Friday, April 10, 2015

Killer cop’s history of 'excessive force' revealed - as questions pile up over how many colleagues helped him cover up fatally shooting unarmed father in the back

The white South Carolina police officer charged with murder for shooting an unarmed black man in the back was allowed to stay on the force despite a previous complaint about excessive force, it has been revealed.

The previous incident

North Charleston resident Mario Givens says Officer Michael Slager burst into his home and then Tasered him in the stomach, even though he was not resisting in September 2013.

The revelation adds to growing questions about the conduct of the North Charleston police force, and how Officer Slager was able to escape probing questions from his colleagues after he fatally shot unarmed Walter Scott in the back as he fled last week.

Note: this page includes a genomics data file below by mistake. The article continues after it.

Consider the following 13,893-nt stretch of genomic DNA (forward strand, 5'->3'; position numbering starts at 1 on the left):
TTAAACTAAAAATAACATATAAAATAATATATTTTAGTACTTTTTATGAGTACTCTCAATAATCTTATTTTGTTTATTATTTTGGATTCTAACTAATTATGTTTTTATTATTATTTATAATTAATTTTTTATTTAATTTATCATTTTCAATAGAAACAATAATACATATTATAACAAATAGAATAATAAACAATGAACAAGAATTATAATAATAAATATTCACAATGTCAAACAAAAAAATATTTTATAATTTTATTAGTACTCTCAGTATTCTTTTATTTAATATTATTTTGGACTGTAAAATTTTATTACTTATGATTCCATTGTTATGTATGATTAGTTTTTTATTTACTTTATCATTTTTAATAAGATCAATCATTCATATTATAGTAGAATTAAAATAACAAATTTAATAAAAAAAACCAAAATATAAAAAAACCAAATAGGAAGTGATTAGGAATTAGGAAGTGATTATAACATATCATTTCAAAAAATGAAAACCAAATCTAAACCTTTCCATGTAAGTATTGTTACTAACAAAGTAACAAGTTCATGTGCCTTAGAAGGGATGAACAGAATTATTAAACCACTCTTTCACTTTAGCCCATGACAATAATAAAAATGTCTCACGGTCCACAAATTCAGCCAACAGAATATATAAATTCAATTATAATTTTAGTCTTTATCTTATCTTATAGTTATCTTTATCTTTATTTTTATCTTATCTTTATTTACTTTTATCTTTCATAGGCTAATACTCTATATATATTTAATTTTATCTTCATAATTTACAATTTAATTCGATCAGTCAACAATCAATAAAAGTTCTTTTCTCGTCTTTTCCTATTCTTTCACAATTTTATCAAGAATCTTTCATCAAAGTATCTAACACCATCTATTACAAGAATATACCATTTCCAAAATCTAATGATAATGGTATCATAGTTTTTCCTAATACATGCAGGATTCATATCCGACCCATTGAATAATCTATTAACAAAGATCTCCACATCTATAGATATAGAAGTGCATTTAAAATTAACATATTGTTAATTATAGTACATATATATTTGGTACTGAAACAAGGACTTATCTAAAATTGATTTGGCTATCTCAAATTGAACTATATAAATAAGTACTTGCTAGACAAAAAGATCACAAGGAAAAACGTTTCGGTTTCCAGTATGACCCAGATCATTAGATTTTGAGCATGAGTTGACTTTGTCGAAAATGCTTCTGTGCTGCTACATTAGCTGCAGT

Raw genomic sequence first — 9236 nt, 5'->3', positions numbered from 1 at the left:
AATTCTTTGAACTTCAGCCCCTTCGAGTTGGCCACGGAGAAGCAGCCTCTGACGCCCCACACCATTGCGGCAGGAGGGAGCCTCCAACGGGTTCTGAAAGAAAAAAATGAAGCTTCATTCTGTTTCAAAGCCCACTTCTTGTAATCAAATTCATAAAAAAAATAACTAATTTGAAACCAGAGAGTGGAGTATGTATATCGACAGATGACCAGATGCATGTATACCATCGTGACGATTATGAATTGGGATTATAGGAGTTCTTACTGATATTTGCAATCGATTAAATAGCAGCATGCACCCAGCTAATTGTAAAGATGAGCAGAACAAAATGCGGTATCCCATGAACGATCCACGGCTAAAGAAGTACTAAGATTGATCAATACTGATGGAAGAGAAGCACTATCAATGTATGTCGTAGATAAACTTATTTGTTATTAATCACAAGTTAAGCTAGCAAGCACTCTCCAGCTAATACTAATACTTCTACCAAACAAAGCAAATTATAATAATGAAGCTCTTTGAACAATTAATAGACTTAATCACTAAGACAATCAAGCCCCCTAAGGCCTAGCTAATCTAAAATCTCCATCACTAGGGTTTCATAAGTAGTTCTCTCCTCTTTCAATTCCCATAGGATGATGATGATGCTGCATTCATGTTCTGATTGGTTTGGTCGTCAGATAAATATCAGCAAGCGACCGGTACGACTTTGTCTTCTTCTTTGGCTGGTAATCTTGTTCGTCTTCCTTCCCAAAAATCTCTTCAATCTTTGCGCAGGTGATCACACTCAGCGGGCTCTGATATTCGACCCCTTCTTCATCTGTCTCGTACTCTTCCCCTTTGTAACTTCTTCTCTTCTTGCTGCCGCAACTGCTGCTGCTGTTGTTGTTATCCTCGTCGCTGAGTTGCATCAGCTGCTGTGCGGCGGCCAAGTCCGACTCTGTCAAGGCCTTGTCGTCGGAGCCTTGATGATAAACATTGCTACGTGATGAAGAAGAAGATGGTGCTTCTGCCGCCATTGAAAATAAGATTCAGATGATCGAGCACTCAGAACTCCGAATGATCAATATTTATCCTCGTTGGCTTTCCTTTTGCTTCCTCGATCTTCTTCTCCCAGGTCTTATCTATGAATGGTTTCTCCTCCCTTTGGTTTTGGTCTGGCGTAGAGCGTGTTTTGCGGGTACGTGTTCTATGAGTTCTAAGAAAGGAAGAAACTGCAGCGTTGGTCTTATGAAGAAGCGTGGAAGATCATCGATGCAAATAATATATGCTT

Yesterday local authorities refused to say whether other police officers will be charged over the shooting of Scott. Seven other officers arrived at the scene immediately after the shooting.

Now Givens has come forward to recount how he was awakened before dawn one morning in September 2013 by loud banging on the front door of his family's North Charleston home.

On his front porch was Patrolman Michael Thomas Slager.

Givens, who is also black, said he cracked open his door and asked the officer what he wanted. At the time, Givens was clad only in a T-shirt and boxer shorts, he recalled.

'He said he wanted to come in, but didn't say why,' said Givens, now 33. 'He never said who he was looking for.' Then, without warning, Slager pushed in the door, he said.

"Come outside or I'll tase you," he recalled the officer saying as he burst in. 'I didn't want that to happen to me, so I raised my arms over my head, and when I did, he tased me in my stomach anyway.'

He said the pain from the stun gun was so intense that he dropped to the floor and began calling for his mother, who was also in the home.